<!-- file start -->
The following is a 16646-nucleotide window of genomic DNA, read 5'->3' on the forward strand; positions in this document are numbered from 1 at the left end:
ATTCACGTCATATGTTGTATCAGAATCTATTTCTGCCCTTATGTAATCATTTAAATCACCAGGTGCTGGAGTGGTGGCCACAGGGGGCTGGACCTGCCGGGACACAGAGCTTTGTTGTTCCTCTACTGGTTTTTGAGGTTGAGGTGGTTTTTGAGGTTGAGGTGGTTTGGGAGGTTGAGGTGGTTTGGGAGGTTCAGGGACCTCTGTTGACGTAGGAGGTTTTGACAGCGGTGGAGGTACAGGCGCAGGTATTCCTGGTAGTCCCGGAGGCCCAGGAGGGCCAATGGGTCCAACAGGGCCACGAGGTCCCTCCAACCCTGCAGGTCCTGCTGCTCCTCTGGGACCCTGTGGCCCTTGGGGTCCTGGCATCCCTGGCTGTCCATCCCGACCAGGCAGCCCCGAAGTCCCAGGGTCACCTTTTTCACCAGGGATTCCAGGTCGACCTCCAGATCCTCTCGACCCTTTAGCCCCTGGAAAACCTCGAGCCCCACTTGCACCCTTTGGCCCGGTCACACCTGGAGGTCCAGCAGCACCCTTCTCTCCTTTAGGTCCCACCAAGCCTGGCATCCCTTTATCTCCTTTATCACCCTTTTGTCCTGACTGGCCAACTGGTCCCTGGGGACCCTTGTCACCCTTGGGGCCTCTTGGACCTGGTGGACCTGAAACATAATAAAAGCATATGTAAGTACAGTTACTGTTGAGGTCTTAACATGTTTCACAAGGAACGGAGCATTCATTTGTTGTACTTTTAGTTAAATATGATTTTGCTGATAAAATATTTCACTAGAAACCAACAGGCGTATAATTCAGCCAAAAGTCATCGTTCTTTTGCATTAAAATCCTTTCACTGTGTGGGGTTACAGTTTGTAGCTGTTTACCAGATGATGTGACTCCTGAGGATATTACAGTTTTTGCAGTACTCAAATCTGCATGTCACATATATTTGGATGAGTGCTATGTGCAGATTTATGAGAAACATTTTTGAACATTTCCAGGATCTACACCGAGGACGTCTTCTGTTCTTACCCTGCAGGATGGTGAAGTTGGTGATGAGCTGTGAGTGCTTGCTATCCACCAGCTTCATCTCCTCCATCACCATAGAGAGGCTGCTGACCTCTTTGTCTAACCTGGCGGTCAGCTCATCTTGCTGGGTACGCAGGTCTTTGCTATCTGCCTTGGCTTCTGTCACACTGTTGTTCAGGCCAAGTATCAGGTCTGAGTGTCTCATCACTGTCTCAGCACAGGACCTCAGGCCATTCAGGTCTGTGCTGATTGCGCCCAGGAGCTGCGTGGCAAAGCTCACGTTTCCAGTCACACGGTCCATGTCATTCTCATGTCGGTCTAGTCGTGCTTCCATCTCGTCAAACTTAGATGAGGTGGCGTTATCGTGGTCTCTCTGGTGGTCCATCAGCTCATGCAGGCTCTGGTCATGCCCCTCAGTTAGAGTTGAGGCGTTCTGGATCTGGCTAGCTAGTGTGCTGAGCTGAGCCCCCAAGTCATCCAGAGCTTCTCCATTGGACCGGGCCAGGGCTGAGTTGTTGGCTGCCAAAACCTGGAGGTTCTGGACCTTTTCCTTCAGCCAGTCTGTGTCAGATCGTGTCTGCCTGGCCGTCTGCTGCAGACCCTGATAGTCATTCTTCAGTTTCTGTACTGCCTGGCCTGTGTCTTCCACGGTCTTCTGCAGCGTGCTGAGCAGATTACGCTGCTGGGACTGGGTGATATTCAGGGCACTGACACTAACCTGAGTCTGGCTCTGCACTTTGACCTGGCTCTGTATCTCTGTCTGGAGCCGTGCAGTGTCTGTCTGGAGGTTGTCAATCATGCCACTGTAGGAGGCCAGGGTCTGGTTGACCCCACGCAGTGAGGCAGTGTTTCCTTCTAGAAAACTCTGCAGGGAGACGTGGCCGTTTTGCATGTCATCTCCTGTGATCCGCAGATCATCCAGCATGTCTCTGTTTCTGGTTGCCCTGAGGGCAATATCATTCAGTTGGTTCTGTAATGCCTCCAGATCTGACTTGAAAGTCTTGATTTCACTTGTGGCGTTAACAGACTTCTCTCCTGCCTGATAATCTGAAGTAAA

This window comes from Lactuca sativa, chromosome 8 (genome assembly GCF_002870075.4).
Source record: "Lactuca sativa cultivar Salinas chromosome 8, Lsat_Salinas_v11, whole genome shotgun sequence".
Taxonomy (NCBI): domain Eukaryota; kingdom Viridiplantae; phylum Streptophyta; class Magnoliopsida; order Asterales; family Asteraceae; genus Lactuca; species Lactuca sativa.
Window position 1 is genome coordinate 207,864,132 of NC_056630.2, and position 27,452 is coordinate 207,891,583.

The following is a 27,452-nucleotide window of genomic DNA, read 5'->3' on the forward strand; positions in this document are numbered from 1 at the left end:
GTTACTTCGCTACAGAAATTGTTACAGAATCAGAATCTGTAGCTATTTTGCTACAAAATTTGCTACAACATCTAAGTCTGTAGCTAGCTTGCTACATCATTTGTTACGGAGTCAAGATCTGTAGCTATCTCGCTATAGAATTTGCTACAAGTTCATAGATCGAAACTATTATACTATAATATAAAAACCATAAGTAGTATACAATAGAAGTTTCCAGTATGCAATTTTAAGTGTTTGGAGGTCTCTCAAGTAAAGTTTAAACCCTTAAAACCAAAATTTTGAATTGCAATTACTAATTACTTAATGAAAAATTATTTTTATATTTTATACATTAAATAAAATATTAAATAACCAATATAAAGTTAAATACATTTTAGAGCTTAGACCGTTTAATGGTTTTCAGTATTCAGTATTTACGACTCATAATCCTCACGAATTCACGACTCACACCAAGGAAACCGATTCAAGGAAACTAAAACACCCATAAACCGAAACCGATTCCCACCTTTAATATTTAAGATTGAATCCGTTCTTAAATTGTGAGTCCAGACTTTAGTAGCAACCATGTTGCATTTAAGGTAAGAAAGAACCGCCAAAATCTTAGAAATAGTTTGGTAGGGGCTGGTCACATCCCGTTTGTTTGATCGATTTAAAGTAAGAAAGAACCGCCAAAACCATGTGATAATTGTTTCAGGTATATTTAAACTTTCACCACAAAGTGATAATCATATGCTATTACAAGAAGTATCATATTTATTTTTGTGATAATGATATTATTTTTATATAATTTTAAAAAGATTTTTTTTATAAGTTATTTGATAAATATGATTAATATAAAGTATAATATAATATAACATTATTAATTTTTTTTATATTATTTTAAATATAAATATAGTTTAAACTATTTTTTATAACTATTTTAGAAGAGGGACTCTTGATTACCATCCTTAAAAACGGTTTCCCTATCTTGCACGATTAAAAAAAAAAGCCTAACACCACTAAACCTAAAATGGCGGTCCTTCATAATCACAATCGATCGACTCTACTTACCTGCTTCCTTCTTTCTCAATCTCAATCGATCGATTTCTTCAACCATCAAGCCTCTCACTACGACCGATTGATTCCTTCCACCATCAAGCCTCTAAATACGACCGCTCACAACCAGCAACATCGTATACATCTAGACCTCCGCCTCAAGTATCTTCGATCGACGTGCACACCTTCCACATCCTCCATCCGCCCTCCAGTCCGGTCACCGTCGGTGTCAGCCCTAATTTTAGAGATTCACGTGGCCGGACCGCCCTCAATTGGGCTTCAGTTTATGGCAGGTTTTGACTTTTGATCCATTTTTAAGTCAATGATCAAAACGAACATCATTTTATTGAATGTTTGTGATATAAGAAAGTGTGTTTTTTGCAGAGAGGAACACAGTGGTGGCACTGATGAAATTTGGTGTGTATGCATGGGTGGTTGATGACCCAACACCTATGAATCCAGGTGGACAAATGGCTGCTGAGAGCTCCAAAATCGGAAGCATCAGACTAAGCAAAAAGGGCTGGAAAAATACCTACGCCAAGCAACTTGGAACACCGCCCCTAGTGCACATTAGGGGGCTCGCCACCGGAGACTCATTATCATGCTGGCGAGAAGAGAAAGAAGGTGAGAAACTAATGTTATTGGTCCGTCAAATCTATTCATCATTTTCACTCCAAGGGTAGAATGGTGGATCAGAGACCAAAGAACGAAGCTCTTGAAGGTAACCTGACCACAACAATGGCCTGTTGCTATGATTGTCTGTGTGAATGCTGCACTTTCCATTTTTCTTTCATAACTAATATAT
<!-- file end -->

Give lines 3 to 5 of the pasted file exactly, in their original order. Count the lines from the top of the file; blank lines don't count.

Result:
This window comes from Lactuca sativa, chromosome 8 (genome assembly GCF_002870075.4).
Source record: "Lactuca sativa cultivar Salinas chromosome 8, Lsat_Salinas_v11, whole genome shotgun sequence".
Taxonomy (NCBI): domain Eukaryota; kingdom Viridiplantae; phylum Streptophyta; class Magnoliopsida; order Asterales; family Asteraceae; genus Lactuca; species Lactuca sativa.